Next to traffic, or next to the footpath – new cycle lanes for Island Bay

News from WCC
Cycling improvements are planned along The Parade in Island Bay this year as part of a wider push to make Wellington more cycle-friendly. People can comment on the two proposed options from today.

The improvements between Shorland Park and Wakefield Park are the first step in improving the cycle route into the city from the southern suburbs, which is already well used but believed to have good potential for growth. Two options are being considered for this section of The Parade.

cycle A

The first is significantly improving, widening and extending the existing cycle lanes adjacent to the traffic at a cost of about $500,000.

cycle B

The second is creating new cycle lanes next to the footpath on both sides of the road, separated from parking and traffic, which would cost about $650,000.

Both options would provide continuous lanes through the intersections and could include changes at bus stops to provide a safer cycle lane, or bypass, behind the bus stop. There are a couple of ways this could be done. One involves building pedestrian islands out from the kerb where people would get on and off buses, which could add between $132,000 and $650,000 to the cost. The other is marking a short shared lane on the footpath.

An open day will be held this Saturday 12 April, 10am to 2pm, at the Wellington South Baptist Church hall at 284 The Parade so anyone interested can find out more. Information is also available at Wellington.govt.nz/shorland2wakefield. Feedback is required by 6 May and can be made online.

Councillor Andy Foster, who chairs Wellington City Council’s Transport and Urban Development Committee, says people’s feedback will help Councillors decide what to do on this section.

“We’re committed to making it easier and safer to cycle in Wellington and this is one of several areas we will be starting to look at this year,” he says. “The number of people cycling has increased dramatically over the last few years. Over the coming years, we plan to progressively improve more than 20 cycling routes and suburban areas, starting with this one.”

Cr Foster says upgrade work will start at the Island Bay end of the route where the road is wide and good improvements can be made fairly easily. The existing lanes only go as far as the shops, are too narrow in some places and stop and start at intersections where they are needed most.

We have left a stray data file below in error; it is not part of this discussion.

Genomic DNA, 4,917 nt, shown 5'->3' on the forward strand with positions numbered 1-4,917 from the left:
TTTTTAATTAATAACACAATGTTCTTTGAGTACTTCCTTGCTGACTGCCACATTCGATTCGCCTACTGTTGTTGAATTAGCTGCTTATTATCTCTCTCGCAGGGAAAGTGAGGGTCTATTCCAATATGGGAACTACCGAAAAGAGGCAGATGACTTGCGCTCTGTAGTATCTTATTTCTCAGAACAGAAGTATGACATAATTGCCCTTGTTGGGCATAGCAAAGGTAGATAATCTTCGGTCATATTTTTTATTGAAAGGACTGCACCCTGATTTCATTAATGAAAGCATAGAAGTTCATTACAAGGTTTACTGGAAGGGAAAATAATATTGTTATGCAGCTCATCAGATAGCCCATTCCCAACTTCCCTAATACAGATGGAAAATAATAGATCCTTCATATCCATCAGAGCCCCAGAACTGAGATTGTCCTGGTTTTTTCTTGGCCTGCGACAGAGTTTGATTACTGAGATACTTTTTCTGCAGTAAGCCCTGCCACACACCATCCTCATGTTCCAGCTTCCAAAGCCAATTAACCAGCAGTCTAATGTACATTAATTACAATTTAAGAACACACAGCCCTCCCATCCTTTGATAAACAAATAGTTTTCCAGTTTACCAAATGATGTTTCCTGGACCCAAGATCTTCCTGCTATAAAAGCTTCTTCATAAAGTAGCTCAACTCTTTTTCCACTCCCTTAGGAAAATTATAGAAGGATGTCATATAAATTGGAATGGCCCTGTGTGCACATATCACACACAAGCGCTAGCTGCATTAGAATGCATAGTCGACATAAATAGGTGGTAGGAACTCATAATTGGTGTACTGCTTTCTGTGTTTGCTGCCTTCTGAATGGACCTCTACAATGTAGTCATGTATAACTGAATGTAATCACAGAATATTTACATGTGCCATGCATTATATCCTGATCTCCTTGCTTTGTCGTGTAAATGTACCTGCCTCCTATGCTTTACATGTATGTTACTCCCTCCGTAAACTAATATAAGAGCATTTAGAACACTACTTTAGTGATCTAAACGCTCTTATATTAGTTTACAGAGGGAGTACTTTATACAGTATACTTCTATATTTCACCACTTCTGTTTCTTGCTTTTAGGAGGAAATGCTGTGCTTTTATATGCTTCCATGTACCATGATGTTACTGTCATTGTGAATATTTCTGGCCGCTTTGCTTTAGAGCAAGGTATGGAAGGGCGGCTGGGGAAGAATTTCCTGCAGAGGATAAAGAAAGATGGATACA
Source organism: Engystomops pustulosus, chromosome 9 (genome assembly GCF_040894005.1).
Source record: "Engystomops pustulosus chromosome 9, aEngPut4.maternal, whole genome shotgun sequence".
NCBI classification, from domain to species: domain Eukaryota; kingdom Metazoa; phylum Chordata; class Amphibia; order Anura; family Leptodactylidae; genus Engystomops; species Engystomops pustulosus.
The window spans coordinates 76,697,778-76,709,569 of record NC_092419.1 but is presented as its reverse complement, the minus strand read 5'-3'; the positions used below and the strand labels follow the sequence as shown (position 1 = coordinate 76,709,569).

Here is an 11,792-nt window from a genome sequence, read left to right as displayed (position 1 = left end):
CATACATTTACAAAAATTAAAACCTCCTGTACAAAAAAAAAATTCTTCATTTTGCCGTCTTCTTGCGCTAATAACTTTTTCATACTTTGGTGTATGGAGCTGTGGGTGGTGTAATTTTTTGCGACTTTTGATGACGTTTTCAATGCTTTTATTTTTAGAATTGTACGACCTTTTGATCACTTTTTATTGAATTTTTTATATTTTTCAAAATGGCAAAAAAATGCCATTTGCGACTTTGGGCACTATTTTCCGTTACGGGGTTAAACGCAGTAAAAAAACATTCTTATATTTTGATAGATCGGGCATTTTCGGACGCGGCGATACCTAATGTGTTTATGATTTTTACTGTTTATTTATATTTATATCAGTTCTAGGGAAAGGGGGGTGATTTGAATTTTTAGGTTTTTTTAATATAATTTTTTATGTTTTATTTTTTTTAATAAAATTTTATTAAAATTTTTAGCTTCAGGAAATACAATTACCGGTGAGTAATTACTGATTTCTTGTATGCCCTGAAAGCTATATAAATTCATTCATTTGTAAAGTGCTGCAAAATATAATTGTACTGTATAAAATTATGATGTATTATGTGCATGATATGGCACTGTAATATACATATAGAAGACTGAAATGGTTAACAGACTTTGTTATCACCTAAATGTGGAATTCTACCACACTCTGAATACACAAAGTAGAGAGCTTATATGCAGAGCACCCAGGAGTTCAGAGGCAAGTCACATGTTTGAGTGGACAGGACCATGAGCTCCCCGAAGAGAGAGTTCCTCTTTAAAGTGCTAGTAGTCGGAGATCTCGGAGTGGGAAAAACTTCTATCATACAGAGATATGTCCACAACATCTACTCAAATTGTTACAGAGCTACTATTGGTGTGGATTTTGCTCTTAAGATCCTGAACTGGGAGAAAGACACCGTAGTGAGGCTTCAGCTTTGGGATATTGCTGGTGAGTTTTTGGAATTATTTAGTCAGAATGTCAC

“The next section – how we might make improvements between Wakefield Park and the John Street intersection – is a lot more complicated. There are many possible routes and different ways improvements could be made, all with different pros and cons. To help narrow those options down to a more manageable number for wider consultation later in the year, we plan to establish and work with a group of Wellingtonians, who will look in depth at all the options and hear a wide range of perspectives.

“We are also working with others, particularly the NZ Transport Agency, on the northern sections from John Street to the Basin Reserve, and through the central city to the waterfront.

“This would intersect with the upgraded route along State Highway 1, which is planned to run from Willis Street to Cobham Drive via Memorial Park, the proposed flyover, second Mt Victoria tunnel and planned Ruahine Street walk and cycleway.”

The 2013 Census – a one-day snapshot – showed a big jump in the number of Wellington City residents who got to work by bike, up 73 percent on 2006 from 2157 to 3729. Council counts, which are taken at a variety of spots over a week, show numbers have more than doubled over the same period.

The 6.1km between Island Bay and the CBD is a highly used commuter route and one of the most congested parts of Wellington. Council counts show more than 300 people a day ride through the southern end of Adelaide Road.

 

3 comments:

  1. lindsay, 8. April 2014, 14:15

    There’s only once choice. Next to the footpath, of course.

     
  2. Jenny, 10. April 2014, 11:56

    what about in the centre of the road? Both options on the side of the road expose cyclists to people opening car doors without looking, one of the main reasons I stopped cycling

     
  3. Julie, 18. May 2014, 7:00

    I believe passengers, especially children, are far more likely to open the car door and get out, without looking for cyclists, than car drivers on the road side of the car. A cyclist coming along a narrow strip between car and kerb, has nowhere to go. Putting a cycle lane between parked cars and the footpath is just asking for trouble.

     

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